Perhaps because at the time, they thought they could see any danger in enough time to avoid it. Don't underestimate the desire to pinch a few pennies either. The shorter the route, the less fuel burned. The less fuel burned, the lower the costs.
Also, Wells, Captain Smith "turned the corner" (setting the ship's course to aim for New York) at a more southerly point that was normal at that time of year. So yes, even then the crew of Titanic knew that there was an iceberg danger to be considered.
In fact, the delayed turn was purely due to the limitations of the navigation of the time. Titanic was only about 4 miles off track, which in those days was very good work. This was known in 1912 but the supposed precaution has become part of the legend.
Michael has summed things up pretty well. Excessive faith in the Mark 1 human eyeball is at the bottom of the tale.
You'd certainly think so, but with inherently-flawed human beings, it's always a tightrope dance between safety and getting the job done. If one becomes too safety conscious, they're bound to hear complaints about "inefficiency" and being "too slow." On the other hand, bend too far in the other direction and you have a "Titanic" on your hands.
Charles M. Hays, as quoted by Colonel Gracie, summed up the 1912 situation pretty well. Here's the good colonel's first version of that quote, from April 19:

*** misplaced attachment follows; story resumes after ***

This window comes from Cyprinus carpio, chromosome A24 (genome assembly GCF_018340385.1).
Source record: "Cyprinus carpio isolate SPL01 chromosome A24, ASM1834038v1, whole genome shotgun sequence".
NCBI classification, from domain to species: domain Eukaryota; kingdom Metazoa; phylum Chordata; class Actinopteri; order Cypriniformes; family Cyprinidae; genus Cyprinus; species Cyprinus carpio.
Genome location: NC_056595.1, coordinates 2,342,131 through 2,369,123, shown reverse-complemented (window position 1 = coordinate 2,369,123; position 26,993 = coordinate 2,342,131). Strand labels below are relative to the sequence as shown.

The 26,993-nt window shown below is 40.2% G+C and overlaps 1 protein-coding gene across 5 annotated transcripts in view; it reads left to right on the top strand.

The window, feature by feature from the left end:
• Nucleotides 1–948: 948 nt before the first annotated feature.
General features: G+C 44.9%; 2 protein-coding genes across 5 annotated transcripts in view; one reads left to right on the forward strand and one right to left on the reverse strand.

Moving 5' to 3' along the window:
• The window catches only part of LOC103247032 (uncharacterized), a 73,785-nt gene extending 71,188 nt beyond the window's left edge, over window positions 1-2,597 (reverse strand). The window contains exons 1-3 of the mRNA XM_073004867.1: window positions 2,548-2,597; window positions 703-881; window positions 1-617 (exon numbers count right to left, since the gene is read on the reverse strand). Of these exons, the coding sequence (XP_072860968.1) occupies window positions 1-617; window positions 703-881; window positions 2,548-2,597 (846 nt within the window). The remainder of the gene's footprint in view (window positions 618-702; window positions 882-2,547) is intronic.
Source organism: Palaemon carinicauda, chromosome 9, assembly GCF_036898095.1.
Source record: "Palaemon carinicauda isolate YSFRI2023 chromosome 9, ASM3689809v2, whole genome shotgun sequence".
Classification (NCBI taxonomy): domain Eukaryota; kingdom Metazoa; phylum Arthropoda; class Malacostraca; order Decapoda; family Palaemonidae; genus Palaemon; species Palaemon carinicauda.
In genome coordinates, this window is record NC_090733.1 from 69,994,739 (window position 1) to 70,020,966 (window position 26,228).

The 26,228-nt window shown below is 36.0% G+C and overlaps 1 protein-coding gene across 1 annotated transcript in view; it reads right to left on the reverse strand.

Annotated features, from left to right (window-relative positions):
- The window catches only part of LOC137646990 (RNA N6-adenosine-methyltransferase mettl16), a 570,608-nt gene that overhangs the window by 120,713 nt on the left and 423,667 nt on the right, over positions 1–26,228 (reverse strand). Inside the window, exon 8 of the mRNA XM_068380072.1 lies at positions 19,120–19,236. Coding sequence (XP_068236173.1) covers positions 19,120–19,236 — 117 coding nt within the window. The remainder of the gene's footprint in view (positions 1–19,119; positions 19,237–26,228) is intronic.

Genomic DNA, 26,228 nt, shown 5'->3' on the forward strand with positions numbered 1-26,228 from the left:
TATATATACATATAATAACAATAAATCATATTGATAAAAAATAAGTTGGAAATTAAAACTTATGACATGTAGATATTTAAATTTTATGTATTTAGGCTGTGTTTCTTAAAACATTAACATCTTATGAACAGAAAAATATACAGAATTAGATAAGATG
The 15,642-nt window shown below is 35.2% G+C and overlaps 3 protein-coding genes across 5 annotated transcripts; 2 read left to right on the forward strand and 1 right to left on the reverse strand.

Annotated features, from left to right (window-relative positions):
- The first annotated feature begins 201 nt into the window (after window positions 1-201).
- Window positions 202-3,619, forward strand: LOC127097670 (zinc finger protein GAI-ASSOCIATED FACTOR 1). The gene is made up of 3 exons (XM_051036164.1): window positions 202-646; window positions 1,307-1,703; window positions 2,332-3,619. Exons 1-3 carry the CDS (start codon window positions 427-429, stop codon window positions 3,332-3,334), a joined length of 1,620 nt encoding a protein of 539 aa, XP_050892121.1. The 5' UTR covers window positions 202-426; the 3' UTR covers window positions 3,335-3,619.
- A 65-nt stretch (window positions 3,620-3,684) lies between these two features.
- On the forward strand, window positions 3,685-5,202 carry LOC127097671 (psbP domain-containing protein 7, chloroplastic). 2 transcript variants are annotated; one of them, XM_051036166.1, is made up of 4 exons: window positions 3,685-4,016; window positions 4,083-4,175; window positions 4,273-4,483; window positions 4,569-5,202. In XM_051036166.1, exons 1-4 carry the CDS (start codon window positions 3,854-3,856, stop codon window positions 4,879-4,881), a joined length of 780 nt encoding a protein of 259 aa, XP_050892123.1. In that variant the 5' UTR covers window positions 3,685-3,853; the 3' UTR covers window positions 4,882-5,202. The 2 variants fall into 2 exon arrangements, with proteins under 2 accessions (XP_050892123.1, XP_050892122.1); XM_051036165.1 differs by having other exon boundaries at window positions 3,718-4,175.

"Before I returned [to my cabin]," said Col. Gracie, "I had a long chat with Chas. M. Hays, president of the Grand Trunk R. R. One of the last things Mr. Hays said was this:
"'The White Star, the Cunard and the Hamburg-American lines are devoting their attention and ingenuity in vieing one with the other to attain the supremacy in luxurious ships and in making speed records. The time will soon come when this will be checked by some appalling disaster.'
"Poor fellow, a few hours later he was dead."
Perceptive, but hardly as polished, as symmetrical, or as uncannily prophetic, as the same quotation became when it re-emerged a year later in Colonel Gracie's book:
THE TRUTH ABOUT THE TITANIC
By Colonel Archibald Gracie (published posthumously, 1913)
. . . This was the prophetic utterance with which, alas, he [i.e., Mr. Hays] sealed his fate a few hours thereafter: "The White Star, the Cunard and the Hamburg-American lines," said he, "are now devoting their attention to a struggle for supremacy in obtaining the most luxurious appointments for their ships, but the time will soon come when the greatest and most appalling of all disasters at sea will be the result."
Nothing is as clear as the future once it has become manifest as the past.
But, put it into perspective. Someday, somebody reading this message will meet with a tragic accident in an automobile. Does this prediction mean that all of us should stop driving or riding in cars on the highway? Certainly not. In fact this is not a prediction, but a statement of the nature of human existence. Life is not without danger.